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EPV012/#171 Endocrine therapy-induced alopecia in patients with breast cancer in Tunisia
  1. A Zribi1,
  2. S Ben Nasr2,
  3. M Ahmad2,
  4. S Fendri3,
  5. N Mansouri2,
  6. R Arfaoui3,
  7. I Mejri2,
  8. M Balti3 and
  9. A Haddaoui3
  1. 1Military Hospitalhopital Militaire de Tunis, Medical Oncology, Tunis, Tunisia
  2. 2Oncologymilitary Hospital of Tunis, Oncology, Tunis, Tunisia
  3. 3Military Hospital of Tunis, Oncology, Tunis, Tunisia


Objectives Despite their benefit, Endocrine therapies (ET) are known to have substantial adverse events (AEs) such as hot flashes, mood disorders and osteoarticular pain. ET induced alopecia(EIA) is less frequently noted by patients and is less reported in the literature. The aim of our study was to report ET alopecia characteristics and their influence on patient and treatment observance.

Methods We conducted a retrospective study including luminal BC patients treated in the oncology department of the military hospital of Tunis between January 2015 and December 2020. Patients treated with previous chemotherapy inducing alopecia were excluded.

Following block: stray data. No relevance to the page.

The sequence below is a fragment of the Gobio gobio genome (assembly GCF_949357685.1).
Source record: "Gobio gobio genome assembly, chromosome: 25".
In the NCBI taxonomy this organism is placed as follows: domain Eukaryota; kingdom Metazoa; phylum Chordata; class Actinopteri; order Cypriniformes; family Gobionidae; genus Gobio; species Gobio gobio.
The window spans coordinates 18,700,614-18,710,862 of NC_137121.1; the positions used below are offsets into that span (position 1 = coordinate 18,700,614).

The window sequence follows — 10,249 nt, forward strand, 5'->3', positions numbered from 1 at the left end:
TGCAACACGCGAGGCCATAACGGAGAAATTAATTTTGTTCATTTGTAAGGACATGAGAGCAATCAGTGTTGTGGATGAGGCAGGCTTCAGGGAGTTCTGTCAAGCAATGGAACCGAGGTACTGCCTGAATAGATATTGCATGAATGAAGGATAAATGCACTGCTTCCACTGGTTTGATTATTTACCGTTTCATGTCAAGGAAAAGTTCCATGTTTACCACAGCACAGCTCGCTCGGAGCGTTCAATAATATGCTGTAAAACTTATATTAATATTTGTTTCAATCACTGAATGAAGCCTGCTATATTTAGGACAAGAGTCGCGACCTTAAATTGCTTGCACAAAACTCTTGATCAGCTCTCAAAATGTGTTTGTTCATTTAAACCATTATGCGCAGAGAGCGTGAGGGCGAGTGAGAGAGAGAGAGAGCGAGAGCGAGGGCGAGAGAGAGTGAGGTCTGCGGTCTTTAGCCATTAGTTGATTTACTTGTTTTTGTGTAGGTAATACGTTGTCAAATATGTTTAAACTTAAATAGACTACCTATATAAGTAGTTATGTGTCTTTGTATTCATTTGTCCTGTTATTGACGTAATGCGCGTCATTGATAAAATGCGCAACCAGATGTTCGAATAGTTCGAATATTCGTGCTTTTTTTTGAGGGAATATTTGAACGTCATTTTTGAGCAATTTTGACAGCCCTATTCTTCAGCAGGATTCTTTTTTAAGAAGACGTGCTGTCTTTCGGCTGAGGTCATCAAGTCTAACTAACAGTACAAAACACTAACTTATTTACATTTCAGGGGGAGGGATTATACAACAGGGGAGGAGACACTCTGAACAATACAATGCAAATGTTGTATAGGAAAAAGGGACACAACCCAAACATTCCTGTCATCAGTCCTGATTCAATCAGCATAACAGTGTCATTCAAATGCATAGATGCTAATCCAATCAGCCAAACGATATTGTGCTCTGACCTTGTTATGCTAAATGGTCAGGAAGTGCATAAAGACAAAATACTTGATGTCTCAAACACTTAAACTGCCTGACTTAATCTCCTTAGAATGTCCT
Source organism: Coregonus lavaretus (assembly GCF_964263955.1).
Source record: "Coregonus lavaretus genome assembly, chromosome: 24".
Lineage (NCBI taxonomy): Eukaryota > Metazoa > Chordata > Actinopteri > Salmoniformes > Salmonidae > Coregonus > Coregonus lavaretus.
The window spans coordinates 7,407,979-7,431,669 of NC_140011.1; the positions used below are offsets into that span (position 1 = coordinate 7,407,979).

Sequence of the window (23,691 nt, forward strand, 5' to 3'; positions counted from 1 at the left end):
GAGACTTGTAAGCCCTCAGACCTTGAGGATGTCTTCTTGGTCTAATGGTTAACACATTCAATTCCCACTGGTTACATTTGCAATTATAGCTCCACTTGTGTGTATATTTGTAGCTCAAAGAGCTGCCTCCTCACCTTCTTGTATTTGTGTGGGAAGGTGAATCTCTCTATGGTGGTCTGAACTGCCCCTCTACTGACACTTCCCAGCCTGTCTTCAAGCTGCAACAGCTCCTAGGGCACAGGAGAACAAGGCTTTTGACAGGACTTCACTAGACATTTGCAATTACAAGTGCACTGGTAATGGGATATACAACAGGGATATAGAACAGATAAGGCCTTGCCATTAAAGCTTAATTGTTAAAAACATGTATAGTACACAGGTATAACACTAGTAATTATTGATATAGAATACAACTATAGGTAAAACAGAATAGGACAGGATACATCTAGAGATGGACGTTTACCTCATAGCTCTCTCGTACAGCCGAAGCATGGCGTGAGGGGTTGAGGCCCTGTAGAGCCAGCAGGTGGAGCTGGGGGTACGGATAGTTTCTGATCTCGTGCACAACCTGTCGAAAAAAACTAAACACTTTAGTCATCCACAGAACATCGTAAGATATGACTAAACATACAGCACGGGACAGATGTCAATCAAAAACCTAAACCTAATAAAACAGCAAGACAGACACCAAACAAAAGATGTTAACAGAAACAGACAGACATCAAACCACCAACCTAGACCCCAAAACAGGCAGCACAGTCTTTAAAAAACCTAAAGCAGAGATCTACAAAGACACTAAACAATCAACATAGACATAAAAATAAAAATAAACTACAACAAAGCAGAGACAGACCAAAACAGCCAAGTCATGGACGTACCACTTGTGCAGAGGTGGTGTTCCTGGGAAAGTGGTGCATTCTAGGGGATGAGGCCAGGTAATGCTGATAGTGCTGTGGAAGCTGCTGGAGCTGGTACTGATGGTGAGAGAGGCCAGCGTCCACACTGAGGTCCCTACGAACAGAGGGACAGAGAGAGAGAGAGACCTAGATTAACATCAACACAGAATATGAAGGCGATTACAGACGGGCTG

Results 145female patients were included. Median age was59 years. EIA was reported in 44% of cases. Alopecia was attributed to aromatase inhibitors in 53% and tamoxifen in 21%. Severity was grade 1 in 80% and grade 2 in the remain cases. ET discontinuation because of alopecia was noted in 6.5% of patients. Moderate improvement of alopecia wasobserved with topical minoxidil andThallium metallicum 9CH homeopathy during ET in 60% of patients.

Conclusions EIA is frequent in BC patients and should be considered to improve treatment observance and patients’ quality of life.

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